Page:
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Door Desk 1

Door & 2 File Computer Desk

  1. Introduction

    You can make a classic modern American desk by simply placing a door on the top of two two-drawer filing cabinets. It is large, simplicity itself to make, and easy to move. It has been a favorite with American students for 40 years.

    Unfortunately the most common design for this desk has a number of shortcomings that make it unsatisfactory for a low-stress computer desk. The surface is much too high for a keyboard. The filing cabinets are expensive, take up leg room, and who needs two anyway.

    This design addresses these problems so that any student -- yes that means you -- can make a good, low-stress desk.

    If you like our fun Freebies, remember we can only keep this Web site open if we sell our Low-Stress Computer Furniture Plans or you follow our ad links and make purchases from our sponsors. Thank you.

    Rockler order link to first page
  2. Sketches

    The four drawings for this desk are within this text but are hard to read. To get clear sketches simply send in this little freebie form.

    1. Door & Two File Computer Desk

      At the start of this note is a drawing of the first version of this desk. It shows the front and the underside of the door with wooden blocks and the keyboard tray.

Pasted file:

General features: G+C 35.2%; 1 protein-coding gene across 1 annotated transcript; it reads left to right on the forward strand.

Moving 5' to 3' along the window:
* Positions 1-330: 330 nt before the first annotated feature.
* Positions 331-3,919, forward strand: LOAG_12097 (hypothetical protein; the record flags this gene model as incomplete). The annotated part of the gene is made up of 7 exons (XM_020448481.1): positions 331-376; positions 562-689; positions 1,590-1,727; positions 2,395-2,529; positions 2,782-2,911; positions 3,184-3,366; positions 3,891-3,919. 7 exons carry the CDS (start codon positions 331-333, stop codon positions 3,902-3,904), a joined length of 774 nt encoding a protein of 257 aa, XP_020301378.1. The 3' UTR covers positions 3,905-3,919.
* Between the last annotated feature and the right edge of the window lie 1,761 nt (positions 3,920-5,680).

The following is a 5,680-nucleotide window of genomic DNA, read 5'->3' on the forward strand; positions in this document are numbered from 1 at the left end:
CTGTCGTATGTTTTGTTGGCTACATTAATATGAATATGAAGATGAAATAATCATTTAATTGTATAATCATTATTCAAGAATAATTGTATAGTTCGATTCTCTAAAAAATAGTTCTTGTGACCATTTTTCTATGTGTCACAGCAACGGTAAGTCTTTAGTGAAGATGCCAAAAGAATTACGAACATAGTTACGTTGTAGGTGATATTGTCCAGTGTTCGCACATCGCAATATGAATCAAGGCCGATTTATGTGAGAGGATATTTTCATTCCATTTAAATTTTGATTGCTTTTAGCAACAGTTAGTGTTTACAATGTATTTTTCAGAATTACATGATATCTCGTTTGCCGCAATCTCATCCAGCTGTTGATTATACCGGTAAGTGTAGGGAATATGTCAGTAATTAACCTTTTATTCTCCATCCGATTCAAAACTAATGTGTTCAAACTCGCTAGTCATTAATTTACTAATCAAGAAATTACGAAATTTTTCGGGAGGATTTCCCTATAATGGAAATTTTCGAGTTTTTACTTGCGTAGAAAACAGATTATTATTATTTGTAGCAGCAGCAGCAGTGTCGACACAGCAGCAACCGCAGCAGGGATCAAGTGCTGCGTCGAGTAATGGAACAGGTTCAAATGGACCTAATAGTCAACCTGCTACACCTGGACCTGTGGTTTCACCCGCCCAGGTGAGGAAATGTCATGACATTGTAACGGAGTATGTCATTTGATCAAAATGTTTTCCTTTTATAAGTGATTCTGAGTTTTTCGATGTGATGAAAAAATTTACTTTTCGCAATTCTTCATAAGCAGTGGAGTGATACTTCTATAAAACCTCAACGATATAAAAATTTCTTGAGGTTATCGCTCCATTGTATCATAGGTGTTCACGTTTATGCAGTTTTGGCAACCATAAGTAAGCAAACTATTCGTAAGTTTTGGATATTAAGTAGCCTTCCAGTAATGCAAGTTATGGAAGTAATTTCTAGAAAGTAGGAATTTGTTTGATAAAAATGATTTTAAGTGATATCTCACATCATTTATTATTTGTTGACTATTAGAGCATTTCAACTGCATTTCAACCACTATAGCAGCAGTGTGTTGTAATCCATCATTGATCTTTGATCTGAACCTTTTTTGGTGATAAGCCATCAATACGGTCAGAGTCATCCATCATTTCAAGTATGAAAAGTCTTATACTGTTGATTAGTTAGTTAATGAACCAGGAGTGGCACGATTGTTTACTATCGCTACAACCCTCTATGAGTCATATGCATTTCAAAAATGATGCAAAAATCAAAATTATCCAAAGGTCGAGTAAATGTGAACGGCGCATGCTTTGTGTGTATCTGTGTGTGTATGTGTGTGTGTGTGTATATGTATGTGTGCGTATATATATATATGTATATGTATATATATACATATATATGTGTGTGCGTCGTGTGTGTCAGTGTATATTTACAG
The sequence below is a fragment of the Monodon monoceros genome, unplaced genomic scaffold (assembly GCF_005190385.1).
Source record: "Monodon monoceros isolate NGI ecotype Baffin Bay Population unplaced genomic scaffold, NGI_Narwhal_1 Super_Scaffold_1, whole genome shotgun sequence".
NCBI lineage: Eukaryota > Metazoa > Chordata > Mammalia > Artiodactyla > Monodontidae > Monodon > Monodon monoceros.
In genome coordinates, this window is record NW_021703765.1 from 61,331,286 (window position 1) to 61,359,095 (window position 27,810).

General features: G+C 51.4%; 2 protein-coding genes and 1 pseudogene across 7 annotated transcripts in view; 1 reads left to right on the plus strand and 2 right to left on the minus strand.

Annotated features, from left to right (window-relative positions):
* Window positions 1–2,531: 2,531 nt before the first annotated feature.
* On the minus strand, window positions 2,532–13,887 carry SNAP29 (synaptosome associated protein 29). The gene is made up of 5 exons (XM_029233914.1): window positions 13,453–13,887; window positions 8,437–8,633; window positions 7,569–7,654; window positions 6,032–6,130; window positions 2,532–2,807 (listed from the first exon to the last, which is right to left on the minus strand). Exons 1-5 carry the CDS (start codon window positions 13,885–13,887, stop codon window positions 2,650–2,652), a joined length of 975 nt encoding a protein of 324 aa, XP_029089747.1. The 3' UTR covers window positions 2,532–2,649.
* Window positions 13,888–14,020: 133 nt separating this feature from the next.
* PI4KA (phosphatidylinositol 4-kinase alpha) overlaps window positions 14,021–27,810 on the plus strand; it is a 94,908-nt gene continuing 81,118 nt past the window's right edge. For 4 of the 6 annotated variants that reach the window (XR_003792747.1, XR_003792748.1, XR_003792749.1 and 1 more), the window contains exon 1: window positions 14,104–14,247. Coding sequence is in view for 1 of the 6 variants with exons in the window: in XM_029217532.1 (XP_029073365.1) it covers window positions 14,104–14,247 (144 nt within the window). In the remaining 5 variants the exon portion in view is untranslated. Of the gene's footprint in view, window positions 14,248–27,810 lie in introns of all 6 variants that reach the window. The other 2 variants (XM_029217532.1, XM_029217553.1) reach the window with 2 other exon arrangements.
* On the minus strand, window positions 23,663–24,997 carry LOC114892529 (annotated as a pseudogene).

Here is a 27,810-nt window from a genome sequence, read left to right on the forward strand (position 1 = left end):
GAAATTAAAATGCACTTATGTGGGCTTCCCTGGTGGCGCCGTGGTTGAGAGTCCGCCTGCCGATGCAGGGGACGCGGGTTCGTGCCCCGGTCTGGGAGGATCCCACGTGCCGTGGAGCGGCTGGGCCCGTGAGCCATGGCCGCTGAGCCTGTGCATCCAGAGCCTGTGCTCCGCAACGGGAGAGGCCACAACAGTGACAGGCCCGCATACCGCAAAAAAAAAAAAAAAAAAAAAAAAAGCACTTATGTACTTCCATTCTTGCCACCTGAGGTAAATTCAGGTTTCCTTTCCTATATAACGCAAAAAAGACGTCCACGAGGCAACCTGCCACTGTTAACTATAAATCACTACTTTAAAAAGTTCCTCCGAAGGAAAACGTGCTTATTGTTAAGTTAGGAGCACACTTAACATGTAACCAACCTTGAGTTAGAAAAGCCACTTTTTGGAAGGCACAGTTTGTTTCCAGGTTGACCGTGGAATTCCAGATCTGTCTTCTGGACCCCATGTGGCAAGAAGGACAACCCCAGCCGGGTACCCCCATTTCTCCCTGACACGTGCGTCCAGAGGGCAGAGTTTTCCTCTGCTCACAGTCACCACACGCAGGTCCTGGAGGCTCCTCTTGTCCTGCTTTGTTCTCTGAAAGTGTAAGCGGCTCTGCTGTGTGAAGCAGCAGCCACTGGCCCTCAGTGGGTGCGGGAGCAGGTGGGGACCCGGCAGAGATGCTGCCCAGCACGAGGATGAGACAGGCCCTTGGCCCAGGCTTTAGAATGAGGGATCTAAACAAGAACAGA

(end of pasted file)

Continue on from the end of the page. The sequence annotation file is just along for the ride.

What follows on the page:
Drawer 2
    2. Keyboard Drawer, Sketch #2

      The keyboard drawer is large enough for an ergonomic keyboard with the mouse pad beside it. It is a simple shallow drawer mounted on metal drawer glides and hung below the desk top.

      Drawer 3
    3. Drawer, Sketch #3

      This sketch shows details of the construction of the keyboard drawer. It is simply made by cutting 5. by .75 inch molding with a hand miter box. The piece lengths are given for this desk.

      Blocks 6
    4. Blocks, Sketch #6

      The blocks are cut from .5 by .75 inch rectangular molding with a hand miter box. Eight Positioning Blocks are needed for this desk.

    Rockler order link to first page
  3. Materials

    You can build this desk with the following inexpensive materials:

    1. Wood
      • Hollow Core Door, 80 by 28 inches, 1 -- $ 22.00
      • .5 by .75 inch wooden Molding, 26 feet, $.32/foot -- $ 10.00
      • 1 by 4 pine boards, $.65/foot -- $ 3.75
      • 1/4 inch plywood, 18 by 36 inches -- $ 4.00
    2. Cabinet
      • Two Drawer Filing Cabinets, 2, $50.00 ea. -- $100.00
    3. Hardware
      • 4 d finishing nails, 1 pound -- $ 1.50
      • 5/8 inch brads, 1 box -- $ 1.50
      • 2 inch angle braces, 4 -- $ 3.50
      • Heavy duty Drawer Guide, 1 set -- $ 16.00
      • Feet, set of 4 -- $3.00
      • Eye Screws, package -- $ .75
      • 3/4 inch #6 pan head screws, 8 -- $ .75
      Rockler order link to first page
    4. Other Materials
      • Wood Glue 8 oz. -- $ 3.00
      • Stain -- $ 8.00
      • Polyurethane Varnish -- $ 9.00
    5. Omissions and Contingencies
      • Allow %15 for tax, sandpaper etc. -- $ 14.75
    6. Total -- $ 200.00

      The secret is to get a good price on the filling cabinets.

  4. Tools


    You will need the following tools:

    1. Saw and Miter Box

      A small hand saw and miter box are needed. The cost new is about $20.00.

    2. Drill

      This can be a hand drill or a small power drill. You can use cut off nails for the bits.

    3. Screw Driver

      The angle brackets and drawer guides usually have Phillips head screws.

    4. Hammer